In what will no doubt be a relief for financial institutions and a disappointment to some customers, the High Court, by majority, has dismissed two appeals from the Full Court of the Federal Court of Australia in relation to late payment fees charged by ANZ Bank.
It has been a long-running legal battle, commenced in 2010, and the High Court determination has upheld a decision that ANZ Bank was entitled to charge late payment fees of up to $35. The case was widely seen as a test case.
The case history
The first appellant (“Mr Paciocco”) held two consumer credit card accounts (“the accounts”) with the ANZ Bank. The terms and conditions of the accounts required Mr Paciocco, following receipt of a monthly statement of account, to pay a minimum monthly repayment. If the minimum monthly repayment plus any amount due immediately was not paid within a specified time, a late payment fee was charged. The late payment fee was $35 before December 2009, and $20 thereafter. 26 late payment fees were charged to Mr Paciocco’s accounts.
The case centered around whether the late payment fees were in fact penalties, alleging that the late payment fees, and various other fees charged by the Bank, were unenforceable as penalties.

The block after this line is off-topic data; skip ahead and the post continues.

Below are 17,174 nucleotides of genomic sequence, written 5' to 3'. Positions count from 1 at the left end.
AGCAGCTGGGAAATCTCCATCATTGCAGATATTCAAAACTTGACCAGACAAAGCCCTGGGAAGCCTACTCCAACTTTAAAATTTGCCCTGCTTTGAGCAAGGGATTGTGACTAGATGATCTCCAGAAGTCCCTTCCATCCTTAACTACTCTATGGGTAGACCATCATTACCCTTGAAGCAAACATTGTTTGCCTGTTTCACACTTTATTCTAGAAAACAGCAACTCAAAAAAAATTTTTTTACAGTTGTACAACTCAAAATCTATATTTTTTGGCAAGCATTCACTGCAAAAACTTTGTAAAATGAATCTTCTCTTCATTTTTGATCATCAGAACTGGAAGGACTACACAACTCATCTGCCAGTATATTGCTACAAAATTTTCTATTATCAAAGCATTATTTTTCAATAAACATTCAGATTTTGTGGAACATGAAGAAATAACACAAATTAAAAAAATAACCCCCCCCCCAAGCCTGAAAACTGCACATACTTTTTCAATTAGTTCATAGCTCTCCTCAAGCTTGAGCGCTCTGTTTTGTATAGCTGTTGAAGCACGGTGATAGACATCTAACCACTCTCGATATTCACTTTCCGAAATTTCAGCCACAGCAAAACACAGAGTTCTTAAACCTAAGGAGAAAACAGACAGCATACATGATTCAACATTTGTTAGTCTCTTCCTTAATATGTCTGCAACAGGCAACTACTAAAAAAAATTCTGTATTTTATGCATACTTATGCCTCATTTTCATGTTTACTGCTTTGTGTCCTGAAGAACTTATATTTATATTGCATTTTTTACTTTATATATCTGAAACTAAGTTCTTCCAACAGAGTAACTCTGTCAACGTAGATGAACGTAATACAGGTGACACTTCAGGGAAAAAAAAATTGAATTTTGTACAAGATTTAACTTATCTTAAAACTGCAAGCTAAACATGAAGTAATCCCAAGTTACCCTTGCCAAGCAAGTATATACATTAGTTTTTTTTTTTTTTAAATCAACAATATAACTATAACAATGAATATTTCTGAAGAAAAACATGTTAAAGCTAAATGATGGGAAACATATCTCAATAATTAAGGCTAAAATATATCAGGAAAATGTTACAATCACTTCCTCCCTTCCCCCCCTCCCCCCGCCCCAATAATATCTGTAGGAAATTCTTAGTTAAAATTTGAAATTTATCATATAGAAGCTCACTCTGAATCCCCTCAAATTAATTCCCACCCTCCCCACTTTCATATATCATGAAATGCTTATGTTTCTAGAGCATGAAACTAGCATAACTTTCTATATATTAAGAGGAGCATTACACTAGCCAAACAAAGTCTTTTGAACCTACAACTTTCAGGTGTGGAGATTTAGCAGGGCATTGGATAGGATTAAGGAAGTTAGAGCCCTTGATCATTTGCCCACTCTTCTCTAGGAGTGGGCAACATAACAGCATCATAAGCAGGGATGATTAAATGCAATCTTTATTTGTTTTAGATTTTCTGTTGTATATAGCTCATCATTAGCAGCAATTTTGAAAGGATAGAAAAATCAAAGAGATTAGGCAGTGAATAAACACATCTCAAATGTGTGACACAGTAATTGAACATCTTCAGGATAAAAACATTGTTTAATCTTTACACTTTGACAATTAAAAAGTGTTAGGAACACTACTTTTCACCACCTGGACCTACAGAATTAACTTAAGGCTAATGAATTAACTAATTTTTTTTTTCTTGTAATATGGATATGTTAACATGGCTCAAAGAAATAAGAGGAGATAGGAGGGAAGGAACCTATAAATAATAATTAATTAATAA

Both the Bank and the plaintiff provided evidence as to the actual cost to the Bank caused by the late payment. The original determination was that the late payment fees were penalties because, amongst other things, they were extravagant and unconscionable in comparison with the greatest loss that could reasonably be proved.
On appeal, the Full Court held that the late payment fees were not penalties, preferring the evidence of cost provided by the Bank’s expert, which took into account additional charges including loss provision costs, regulatory capital costs, and collection costs.
By grant of special leave, the appellants then appealed to the High Court. The majority of the High Court dismissed the first appeal, holding that the Full Court was correct to characterise the loss provision costs, regulatory capital costs and collection costs as affecting the legitimate interests of the Bank.
The fact that those categories of costs could not be recovered in an action for damages did not alter that conclusion. Further, neither the fact that the late payment fees were not genuine pre-estimates of damage nor the fact that the amounts charged were disproportionate to the actual loss suffered by itself rendered the late payment fees penalties
What does that mean for consumers?
The case against ANZ was brought by law firm Maurice Blackburn on behalf of 43,500 customers claiming almost $60 million in overcharging and was seen as a test case; the dismissal of the appeal would put a number of other class actions in doubt.
Currently on CANSTAR’s database credit card late payment fees range from $35 to $0, with the distribution across the 200 cards analysed as follows.